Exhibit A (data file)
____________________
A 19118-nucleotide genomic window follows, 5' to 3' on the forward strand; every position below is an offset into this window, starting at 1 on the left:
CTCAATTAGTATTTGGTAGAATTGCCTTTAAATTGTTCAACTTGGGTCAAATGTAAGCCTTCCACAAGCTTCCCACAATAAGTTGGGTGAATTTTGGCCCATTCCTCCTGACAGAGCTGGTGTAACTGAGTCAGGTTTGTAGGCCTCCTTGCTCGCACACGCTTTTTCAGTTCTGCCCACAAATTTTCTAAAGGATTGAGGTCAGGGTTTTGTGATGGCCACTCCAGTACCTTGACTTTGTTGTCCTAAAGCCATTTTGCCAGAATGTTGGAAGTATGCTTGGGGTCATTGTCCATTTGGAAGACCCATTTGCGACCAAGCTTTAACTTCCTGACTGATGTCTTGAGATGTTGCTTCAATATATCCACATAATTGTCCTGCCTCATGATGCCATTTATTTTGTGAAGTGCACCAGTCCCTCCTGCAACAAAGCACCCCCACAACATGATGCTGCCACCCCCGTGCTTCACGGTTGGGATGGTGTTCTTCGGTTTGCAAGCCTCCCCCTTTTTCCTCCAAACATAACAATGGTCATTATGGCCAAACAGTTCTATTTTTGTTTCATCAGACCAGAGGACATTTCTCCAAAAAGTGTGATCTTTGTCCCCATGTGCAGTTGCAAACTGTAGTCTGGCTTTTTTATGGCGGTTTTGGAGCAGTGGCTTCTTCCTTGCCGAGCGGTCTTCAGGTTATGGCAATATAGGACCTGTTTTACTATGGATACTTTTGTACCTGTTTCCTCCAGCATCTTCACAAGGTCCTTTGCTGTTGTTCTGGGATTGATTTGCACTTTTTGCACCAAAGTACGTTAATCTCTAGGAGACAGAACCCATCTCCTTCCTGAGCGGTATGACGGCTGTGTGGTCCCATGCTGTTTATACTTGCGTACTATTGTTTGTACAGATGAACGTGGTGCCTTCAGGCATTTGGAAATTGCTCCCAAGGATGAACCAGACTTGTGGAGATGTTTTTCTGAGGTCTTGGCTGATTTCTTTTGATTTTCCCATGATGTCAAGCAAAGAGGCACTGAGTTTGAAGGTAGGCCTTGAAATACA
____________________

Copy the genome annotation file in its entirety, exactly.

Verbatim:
A 19118-nucleotide genomic window follows, 5' to 3' on the forward strand; every position below is an offset into this window, starting at 1 on the left:
CTCAATTAGTATTTGGTAGAATTGCCTTTAAATTGTTCAACTTGGGTCAAATGTAAGCCTTCCACAAGCTTCCCACAATAAGTTGGGTGAATTTTGGCCCATTCCTCCTGACAGAGCTGGTGTAACTGAGTCAGGTTTGTAGGCCTCCTTGCTCGCACACGCTTTTTCAGTTCTGCCCACAAATTTTCTAAAGGATTGAGGTCAGGGTTTTGTGATGGCCACTCCAGTACCTTGACTTTGTTGTCCTAAAGCCATTTTGCCAGAATGTTGGAAGTATGCTTGGGGTCATTGTCCATTTGGAAGACCCATTTGCGACCAAGCTTTAACTTCCTGACTGATGTCTTGAGATGTTGCTTCAATATATCCACATAATTGTCCTGCCTCATGATGCCATTTATTTTGTGAAGTGCACCAGTCCCTCCTGCAACAAAGCACCCCCACAACATGATGCTGCCACCCCCGTGCTTCACGGTTGGGATGGTGTTCTTCGGTTTGCAAGCCTCCCCCTTTTTCCTCCAAACATAACAATGGTCATTATGGCCAAACAGTTCTATTTTTGTTTCATCAGACCAGAGGACATTTCTCCAAAAAGTGTGATCTTTGTCCCCATGTGCAGTTGCAAACTGTAGTCTGGCTTTTTTATGGCGGTTTTGGAGCAGTGGCTTCTTCCTTGCCGAGCGGTCTTCAGGTTATGGCAATATAGGACCTGTTTTACTATGGATACTTTTGTACCTGTTTCCTCCAGCATCTTCACAAGGTCCTTTGCTGTTGTTCTGGGATTGATTTGCACTTTTTGCACCAAAGTACGTTAATCTCTAGGAGACAGAACCCATCTCCTTCCTGAGCGGTATGACGGCTGTGTGGTCCCATGCTGTTTATACTTGCGTACTATTGTTTGTACAGATGAACGTGGTGCCTTCAGGCATTTGGAAATTGCTCCCAAGGATGAACCAGACTTGTGGAGATGTTTTTCTGAGGTCTTGGCTGATTTCTTTTGATTTTCCCATGATGTCAAGCAAAGAGGCACTGAGTTTGAAGGTAGGCCTTGAAATACA